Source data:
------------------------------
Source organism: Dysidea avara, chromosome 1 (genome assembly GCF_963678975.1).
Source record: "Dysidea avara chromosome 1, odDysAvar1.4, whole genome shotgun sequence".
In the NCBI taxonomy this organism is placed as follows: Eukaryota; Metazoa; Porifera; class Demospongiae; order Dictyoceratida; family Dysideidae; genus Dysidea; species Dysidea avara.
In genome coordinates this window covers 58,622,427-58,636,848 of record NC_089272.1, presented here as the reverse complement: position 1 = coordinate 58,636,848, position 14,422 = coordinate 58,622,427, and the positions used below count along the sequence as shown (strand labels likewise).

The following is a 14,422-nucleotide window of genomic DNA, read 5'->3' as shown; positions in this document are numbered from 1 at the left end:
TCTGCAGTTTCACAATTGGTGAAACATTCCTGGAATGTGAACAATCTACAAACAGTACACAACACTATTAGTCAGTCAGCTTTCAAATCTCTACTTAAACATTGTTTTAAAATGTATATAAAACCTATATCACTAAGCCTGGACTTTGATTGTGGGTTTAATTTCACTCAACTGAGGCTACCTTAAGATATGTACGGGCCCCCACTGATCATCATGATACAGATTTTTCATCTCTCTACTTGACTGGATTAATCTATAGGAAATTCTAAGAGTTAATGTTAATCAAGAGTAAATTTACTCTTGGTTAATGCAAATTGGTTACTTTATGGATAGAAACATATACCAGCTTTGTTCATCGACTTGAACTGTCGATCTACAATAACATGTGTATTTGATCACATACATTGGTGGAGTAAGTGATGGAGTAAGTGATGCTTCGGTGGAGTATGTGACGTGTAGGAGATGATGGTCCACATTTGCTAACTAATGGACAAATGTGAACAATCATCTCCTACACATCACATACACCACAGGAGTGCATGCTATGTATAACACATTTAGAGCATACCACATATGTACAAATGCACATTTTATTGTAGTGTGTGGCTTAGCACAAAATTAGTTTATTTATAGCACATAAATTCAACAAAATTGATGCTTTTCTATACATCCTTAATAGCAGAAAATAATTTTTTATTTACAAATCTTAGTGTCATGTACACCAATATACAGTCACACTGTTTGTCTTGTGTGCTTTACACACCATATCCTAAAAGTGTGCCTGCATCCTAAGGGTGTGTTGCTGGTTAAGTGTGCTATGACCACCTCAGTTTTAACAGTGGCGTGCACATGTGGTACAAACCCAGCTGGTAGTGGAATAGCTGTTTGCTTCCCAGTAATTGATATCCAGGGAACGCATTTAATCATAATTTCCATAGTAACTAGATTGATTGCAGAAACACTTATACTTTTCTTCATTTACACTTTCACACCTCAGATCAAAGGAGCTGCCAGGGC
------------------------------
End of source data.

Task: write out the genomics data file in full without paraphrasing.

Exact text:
Source organism: Dysidea avara, chromosome 1 (genome assembly GCF_963678975.1).
Source record: "Dysidea avara chromosome 1, odDysAvar1.4, whole genome shotgun sequence".
In the NCBI taxonomy this organism is placed as follows: Eukaryota; Metazoa; Porifera; class Demospongiae; order Dictyoceratida; family Dysideidae; genus Dysidea; species Dysidea avara.
In genome coordinates this window covers 58,622,427-58,636,848 of record NC_089272.1, presented here as the reverse complement: position 1 = coordinate 58,636,848, position 14,422 = coordinate 58,622,427, and the positions used below count along the sequence as shown (strand labels likewise).

The following is a 14,422-nucleotide window of genomic DNA, read 5'->3' as shown; positions in this document are numbered from 1 at the left end:
TCTGCAGTTTCACAATTGGTGAAACATTCCTGGAATGTGAACAATCTACAAACAGTACACAACACTATTAGTCAGTCAGCTTTCAAATCTCTACTTAAACATTGTTTTAAAATGTATATAAAACCTATATCACTAAGCCTGGACTTTGATTGTGGGTTTAATTTCACTCAACTGAGGCTACCTTAAGATATGTACGGGCCCCCACTGATCATCATGATACAGATTTTTCATCTCTCTACTTGACTGGATTAATCTATAGGAAATTCTAAGAGTTAATGTTAATCAAGAGTAAATTTACTCTTGGTTAATGCAAATTGGTTACTTTATGGATAGAAACATATACCAGCTTTGTTCATCGACTTGAACTGTCGATCTACAATAACATGTGTATTTGATCACATACATTGGTGGAGTAAGTGATGGAGTAAGTGATGCTTCGGTGGAGTATGTGACGTGTAGGAGATGATGGTCCACATTTGCTAACTAATGGACAAATGTGAACAATCATCTCCTACACATCACATACACCACAGGAGTGCATGCTATGTATAACACATTTAGAGCATACCACATATGTACAAATGCACATTTTATTGTAGTGTGTGGCTTAGCACAAAATTAGTTTATTTATAGCACATAAATTCAACAAAATTGATGCTTTTCTATACATCCTTAATAGCAGAAAATAATTTTTTATTTACAAATCTTAGTGTCATGTACACCAATATACAGTCACACTGTTTGTCTTGTGTGCTTTACACACCATATCCTAAAAGTGTGCCTGCATCCTAAGGGTGTGTTGCTGGTTAAGTGTGCTATGACCACCTCAGTTTTAACAGTGGCGTGCACATGTGGTACAAACCCAGCTGGTAGTGGAATAGCTGTTTGCTTCCCAGTAATTGATATCCAGGGAACGCATTTAATCATAATTTCCATAGTAACTAGATTGATTGCAGAAACACTTATACTTTTCTTCATTTACACTTTCACACCTCAGATCAAAGGAGCTGCCAGGGC